Pakistan: Standing Up Against Taliban Attacks on Girls’ Schools
Monday, July 15, 2013 12:00 PM

The Taliban’s repeated attacks on girls’ schools and female students in Pakistan have made many families unwilling to risk sending their children to school. In the northwest region of Pakistan, the Taliban has attacked over 800 schools in the past four years, usually by planting explosives in the buildings. The group considers education for girls to be “un-Islamic” and has also committed acts of violence against the students themselves in an effort to make students and their families fearful of returning to school and to silence advocates for women’s education.
One such advocate is Malala Yousafzai, whose shooting last October and astonishingly quick recovery has drawn attention to the plight of Pakistani girls. Yousafzai, who was 15 years old at the time of the attack, survived a shot to the head at close range that required her to be evacuated to Britain for surgery. Already an outspoken proponent of girls’ education prior to her attack, this brave young woman is even more determined to bring change to the region in the aftermath of the shooting. During her speech at the United Nations on July 12, Yousafzai reiterated her commitment to the cause despite the attacks on her and her friends by the Taliban: “The terrorists thought they would change my aims and stop my ambitions, but nothing changed in my life except this: weakness, fear and hopelessness died. Strength, power and courage was born.”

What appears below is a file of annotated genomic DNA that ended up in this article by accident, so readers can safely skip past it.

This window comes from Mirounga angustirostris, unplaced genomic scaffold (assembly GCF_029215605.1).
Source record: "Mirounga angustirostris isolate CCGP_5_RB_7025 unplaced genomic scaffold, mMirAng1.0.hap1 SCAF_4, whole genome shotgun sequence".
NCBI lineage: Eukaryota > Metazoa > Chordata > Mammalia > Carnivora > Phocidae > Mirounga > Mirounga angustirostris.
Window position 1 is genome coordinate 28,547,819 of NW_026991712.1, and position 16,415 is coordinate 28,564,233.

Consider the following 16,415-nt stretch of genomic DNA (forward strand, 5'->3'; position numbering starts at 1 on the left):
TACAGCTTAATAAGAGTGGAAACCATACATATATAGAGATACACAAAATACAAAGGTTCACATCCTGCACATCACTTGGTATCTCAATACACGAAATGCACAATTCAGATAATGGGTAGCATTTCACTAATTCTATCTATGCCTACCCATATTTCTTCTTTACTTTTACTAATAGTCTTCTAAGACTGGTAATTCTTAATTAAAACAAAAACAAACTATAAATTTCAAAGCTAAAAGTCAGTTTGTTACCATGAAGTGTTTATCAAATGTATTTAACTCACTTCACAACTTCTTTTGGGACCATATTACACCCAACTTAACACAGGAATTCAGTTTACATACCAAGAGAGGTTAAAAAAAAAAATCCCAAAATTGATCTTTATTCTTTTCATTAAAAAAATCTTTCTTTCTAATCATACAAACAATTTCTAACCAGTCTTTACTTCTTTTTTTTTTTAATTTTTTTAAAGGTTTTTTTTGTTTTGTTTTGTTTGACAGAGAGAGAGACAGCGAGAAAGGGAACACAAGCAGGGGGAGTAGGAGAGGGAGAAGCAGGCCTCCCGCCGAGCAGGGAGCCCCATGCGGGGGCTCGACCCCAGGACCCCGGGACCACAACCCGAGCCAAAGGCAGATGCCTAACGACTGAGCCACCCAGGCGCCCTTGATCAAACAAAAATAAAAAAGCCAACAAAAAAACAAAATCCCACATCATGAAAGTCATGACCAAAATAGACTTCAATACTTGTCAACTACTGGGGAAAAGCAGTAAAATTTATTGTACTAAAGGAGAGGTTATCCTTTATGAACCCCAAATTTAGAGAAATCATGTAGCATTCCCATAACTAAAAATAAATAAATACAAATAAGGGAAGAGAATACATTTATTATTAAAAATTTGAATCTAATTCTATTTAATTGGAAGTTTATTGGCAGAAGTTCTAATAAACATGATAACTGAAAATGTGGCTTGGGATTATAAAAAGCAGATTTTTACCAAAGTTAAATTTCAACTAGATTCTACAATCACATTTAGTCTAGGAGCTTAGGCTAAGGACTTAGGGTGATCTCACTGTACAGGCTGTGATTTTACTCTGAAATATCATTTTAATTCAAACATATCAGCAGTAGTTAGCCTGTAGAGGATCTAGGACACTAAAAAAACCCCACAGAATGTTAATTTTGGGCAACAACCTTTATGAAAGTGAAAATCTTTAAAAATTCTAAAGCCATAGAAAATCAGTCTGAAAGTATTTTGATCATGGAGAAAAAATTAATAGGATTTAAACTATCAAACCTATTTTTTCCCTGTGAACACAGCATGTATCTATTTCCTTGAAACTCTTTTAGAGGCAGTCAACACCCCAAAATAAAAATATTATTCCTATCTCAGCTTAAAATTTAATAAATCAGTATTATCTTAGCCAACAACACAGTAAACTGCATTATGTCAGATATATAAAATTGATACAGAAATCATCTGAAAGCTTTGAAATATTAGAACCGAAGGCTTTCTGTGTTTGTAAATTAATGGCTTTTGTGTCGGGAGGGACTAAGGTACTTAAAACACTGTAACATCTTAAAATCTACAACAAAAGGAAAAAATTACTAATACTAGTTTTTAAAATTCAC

Despite the voices of advocates like Yousafzai and the U.N.’s commitment to achieving full enrollment for school children around the world by 2015, the situation on the ground in Pakistan remains unresolved. Although some schools have increased security, the government is unable to provide sufficient protection for schools or halt the Taliban’s campaign against education. In response to the destruction of local school buildings, communities have set up tent schools, with some teachers even opening up their homes to students. Yet many families consider it too dangerous to send their daughters back to school after such attacks. However, the call for education for all remains strong. During her speech at the U.N. Yousafzai emphasized the need for education to combat the Taliban’s extremism, saying, “Let us pick up our books and pens. They are our most powerful weapons. One child, one teacher, one pen and one book can change the world. Education is the only solution.”
Compiled from: Siddiqui, Taha and Declan Walsh, “Siege by Taliban Strains Pakistani Girls’ Schools,The New York Times (11 July, 2013); Nichols, Michelle, “Pakistan’s Malala, shot by Taliban, takes education plea to U.N.,Reuters (12 July, 2013).